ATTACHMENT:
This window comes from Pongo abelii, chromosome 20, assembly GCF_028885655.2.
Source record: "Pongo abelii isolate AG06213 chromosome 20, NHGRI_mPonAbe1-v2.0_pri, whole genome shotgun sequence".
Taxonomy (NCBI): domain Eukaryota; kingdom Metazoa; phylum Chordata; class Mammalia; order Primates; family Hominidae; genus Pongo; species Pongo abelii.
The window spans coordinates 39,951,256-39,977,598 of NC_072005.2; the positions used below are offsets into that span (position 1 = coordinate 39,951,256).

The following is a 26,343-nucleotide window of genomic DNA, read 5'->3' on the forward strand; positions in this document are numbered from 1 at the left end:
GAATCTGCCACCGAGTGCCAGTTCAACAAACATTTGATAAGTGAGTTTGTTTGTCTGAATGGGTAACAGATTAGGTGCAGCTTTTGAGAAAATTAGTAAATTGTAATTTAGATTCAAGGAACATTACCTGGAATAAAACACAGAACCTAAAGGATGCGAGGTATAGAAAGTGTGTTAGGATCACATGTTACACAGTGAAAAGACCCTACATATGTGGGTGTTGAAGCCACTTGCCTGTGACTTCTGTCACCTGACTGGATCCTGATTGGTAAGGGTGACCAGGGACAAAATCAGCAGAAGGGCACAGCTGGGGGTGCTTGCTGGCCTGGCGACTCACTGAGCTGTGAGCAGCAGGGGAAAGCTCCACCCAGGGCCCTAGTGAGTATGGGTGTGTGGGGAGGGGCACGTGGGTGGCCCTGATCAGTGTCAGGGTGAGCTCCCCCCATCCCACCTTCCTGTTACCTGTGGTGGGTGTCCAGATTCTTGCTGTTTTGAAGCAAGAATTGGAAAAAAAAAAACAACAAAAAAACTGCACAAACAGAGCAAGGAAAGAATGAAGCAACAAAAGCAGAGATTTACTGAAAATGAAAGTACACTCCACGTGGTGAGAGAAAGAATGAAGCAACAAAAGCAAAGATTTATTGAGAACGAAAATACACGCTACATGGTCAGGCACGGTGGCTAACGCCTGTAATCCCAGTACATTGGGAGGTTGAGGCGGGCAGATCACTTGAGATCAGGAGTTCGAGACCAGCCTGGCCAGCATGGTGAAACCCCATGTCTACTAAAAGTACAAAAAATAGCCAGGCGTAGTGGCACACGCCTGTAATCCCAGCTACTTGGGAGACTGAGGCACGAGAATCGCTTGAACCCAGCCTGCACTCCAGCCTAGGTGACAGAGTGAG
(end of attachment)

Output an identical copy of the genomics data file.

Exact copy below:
This window comes from Pongo abelii, chromosome 20, assembly GCF_028885655.2.
Source record: "Pongo abelii isolate AG06213 chromosome 20, NHGRI_mPonAbe1-v2.0_pri, whole genome shotgun sequence".
Taxonomy (NCBI): domain Eukaryota; kingdom Metazoa; phylum Chordata; class Mammalia; order Primates; family Hominidae; genus Pongo; species Pongo abelii.
The window spans coordinates 39,951,256-39,977,598 of NC_072005.2; the positions used below are offsets into that span (position 1 = coordinate 39,951,256).

The following is a 26,343-nucleotide window of genomic DNA, read 5'->3' on the forward strand; positions in this document are numbered from 1 at the left end:
GAATCTGCCACCGAGTGCCAGTTCAACAAACATTTGATAAGTGAGTTTGTTTGTCTGAATGGGTAACAGATTAGGTGCAGCTTTTGAGAAAATTAGTAAATTGTAATTTAGATTCAAGGAACATTACCTGGAATAAAACACAGAACCTAAAGGATGCGAGGTATAGAAAGTGTGTTAGGATCACATGTTACACAGTGAAAAGACCCTACATATGTGGGTGTTGAAGCCACTTGCCTGTGACTTCTGTCACCTGACTGGATCCTGATTGGTAAGGGTGACCAGGGACAAAATCAGCAGAAGGGCACAGCTGGGGGTGCTTGCTGGCCTGGCGACTCACTGAGCTGTGAGCAGCAGGGGAAAGCTCCACCCAGGGCCCTAGTGAGTATGGGTGTGTGGGGAGGGGCACGTGGGTGGCCCTGATCAGTGTCAGGGTGAGCTCCCCCCATCCCACCTTCCTGTTACCTGTGGTGGGTGTCCAGATTCTTGCTGTTTTGAAGCAAGAATTGGAAAAAAAAAAACAACAAAAAAACTGCACAAACAGAGCAAGGAAAGAATGAAGCAACAAAAGCAGAGATTTACTGAAAATGAAAGTACACTCCACGTGGTGAGAGAAAGAATGAAGCAACAAAAGCAAAGATTTATTGAGAACGAAAATACACGCTACATGGTCAGGCACGGTGGCTAACGCCTGTAATCCCAGTACATTGGGAGGTTGAGGCGGGCAGATCACTTGAGATCAGGAGTTCGAGACCAGCCTGGCCAGCATGGTGAAACCCCATGTCTACTAAAAGTACAAAAAATAGCCAGGCGTAGTGGCACACGCCTGTAATCCCAGCTACTTGGGAGACTGAGGCACGAGAATCGCTTGAACCCAGCCTGCACTCCAGCCTAGGTGACAGAGTGAG